Republicans became known as the "party of no" during the Obama years because of their frequent efforts to block the president's initiatives.
As congressional Democrats prepare to deal with a Republican White House, they appear ready to take the opposite approach, effectively challenging President-elect Donald Trump by finding opportunities to say "yes."
The goal is to strategically engage with the White House on common objectives and at the same time try to drive a political wedge between Trump and those Republicans anxious about his costlier ideas, such as rebuilding infrastructure, aiding blue-collar workers and expanding paid family leave, a pet project of daughter Ivanka Trump.
Leading the strategy on Capitol Hill is new Senate Minority Leader Charles E. Schumer of New York and House Minority Leader Nancy Pelosi of San Francisco, who is expected to clear her internal party election Wednesday for a return as party leader.
In her first phone call with the president-elect this month, Pelosi was already working on Trump, reminding him of shared acquaintances and speaking about the importance of family leave. Then Trump put his daughter on the phone, and Pelosi chatted with Ivanka.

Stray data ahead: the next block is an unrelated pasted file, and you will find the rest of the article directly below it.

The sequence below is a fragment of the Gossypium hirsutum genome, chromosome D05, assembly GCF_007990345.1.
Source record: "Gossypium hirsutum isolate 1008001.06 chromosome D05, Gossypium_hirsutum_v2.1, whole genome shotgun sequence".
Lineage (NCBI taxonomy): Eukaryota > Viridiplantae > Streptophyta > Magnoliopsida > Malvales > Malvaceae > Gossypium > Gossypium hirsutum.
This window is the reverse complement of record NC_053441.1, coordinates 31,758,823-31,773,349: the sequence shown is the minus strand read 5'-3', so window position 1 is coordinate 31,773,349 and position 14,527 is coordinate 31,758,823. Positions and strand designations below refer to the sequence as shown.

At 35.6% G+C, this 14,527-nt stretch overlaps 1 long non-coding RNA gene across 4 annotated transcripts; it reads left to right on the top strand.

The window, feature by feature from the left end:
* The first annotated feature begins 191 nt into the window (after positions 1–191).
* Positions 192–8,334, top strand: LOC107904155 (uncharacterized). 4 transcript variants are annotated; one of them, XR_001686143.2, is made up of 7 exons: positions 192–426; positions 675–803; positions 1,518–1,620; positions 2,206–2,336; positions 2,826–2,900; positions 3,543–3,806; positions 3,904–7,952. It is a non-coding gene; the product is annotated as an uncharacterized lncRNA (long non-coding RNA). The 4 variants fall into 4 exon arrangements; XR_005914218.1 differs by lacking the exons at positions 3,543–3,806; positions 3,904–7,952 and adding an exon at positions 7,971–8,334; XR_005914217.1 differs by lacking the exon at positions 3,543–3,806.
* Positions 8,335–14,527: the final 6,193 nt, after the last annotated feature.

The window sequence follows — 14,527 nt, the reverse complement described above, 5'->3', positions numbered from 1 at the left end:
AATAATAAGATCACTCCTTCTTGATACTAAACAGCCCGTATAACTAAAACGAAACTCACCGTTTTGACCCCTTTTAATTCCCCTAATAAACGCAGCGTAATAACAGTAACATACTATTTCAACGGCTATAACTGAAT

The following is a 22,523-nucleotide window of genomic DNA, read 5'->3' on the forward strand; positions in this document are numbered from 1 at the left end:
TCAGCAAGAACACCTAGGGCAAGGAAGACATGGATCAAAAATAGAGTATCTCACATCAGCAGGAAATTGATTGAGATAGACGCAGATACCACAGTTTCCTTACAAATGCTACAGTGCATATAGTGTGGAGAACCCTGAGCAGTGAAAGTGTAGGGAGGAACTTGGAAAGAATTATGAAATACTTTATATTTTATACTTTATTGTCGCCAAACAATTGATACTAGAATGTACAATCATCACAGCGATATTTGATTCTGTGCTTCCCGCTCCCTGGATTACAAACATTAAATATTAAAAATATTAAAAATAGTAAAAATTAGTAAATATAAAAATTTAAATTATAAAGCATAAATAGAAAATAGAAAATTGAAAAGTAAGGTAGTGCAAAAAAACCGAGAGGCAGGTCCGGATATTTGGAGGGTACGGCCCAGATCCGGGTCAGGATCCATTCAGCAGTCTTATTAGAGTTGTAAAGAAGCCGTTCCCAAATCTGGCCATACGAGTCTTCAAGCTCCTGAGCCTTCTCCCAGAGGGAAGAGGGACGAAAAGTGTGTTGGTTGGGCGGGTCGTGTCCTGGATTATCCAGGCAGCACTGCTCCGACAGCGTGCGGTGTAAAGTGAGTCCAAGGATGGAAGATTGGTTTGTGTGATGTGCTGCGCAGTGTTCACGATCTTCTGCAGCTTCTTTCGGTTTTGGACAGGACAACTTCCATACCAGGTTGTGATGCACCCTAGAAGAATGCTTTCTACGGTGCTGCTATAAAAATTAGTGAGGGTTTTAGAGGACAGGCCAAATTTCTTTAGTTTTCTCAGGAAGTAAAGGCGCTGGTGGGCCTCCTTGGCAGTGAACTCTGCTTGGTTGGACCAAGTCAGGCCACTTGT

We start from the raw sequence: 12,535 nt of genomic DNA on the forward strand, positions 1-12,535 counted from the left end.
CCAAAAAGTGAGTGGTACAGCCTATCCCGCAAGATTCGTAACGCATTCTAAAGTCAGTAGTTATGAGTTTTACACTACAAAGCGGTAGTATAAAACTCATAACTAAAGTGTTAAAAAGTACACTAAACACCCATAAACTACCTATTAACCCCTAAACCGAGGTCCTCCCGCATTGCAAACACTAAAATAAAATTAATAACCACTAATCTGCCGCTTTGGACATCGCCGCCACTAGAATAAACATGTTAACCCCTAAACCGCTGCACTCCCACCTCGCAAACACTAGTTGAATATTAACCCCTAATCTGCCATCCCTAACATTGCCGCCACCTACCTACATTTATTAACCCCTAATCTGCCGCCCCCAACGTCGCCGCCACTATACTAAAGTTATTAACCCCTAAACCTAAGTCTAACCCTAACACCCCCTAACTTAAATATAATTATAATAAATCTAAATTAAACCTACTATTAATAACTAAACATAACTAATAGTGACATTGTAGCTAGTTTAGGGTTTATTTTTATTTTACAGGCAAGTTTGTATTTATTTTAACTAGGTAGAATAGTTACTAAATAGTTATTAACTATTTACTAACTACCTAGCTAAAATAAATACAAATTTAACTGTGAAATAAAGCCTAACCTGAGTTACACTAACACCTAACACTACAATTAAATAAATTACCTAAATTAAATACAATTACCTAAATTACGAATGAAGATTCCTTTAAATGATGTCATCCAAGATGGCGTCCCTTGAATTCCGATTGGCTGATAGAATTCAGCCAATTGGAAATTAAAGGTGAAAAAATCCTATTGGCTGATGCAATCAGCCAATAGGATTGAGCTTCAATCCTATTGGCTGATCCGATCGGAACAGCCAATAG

"We have responsibility to find common ground," Pelosi said later. But, she added, Democrats would "stand our ground when we can't."
To be sure, Democrats and Trump are preparing to fight over many issues, including his Cabinet choices, which will face tough Senate confirmation. Democrats oppose Trump's promises to repeal the healthcare law and build a border wall with Mexico. They abhor his coziness with Russia and are concerned his campaign has emboldened white nationalists.
But unlike Republicans, whose preference is to shrink the size and scope of government, it's in the DNA of Democrats to put government to work fixing the nation's problems, something that Trump has endorsed at times.
Trump has called for a $1-trillion infrastructure program to rebuild roads, bridges and airports. He's promised to reopen factories and prevent jobs from fleeing overseas because of trade deals. And he has spoken against cutting entitlement programs such as Social Security and Medicare.
Such campaign promises appealed to many blue-collar voters who traditionally align with Democratic lawmakers, and left small-government Republicans cringing over the president-elect's apparent embrace of deficit spending to finance government job creation.
It's no accident that the Democratic strategy for dealing Trump may only deepen the GOP's internal fractures.
"We're far more on his side than the Republican senators and the Republican establishment," Schumer said recently on Fox News. "We challenge him: You won blue-collar voters, President-elect Trump, because you happened to support a lot of Democratic issues. Don't break your promise to the blue-collar voter. Work with us."
By taking a seat at the table rather than boycotting the White House as many Republicans did under President Obama, Democrats sense an opportunity to graft their priorities onto those of the president-elect, believing they may be able to sway the businessman, a former Democratic supporter whose views are less partisan.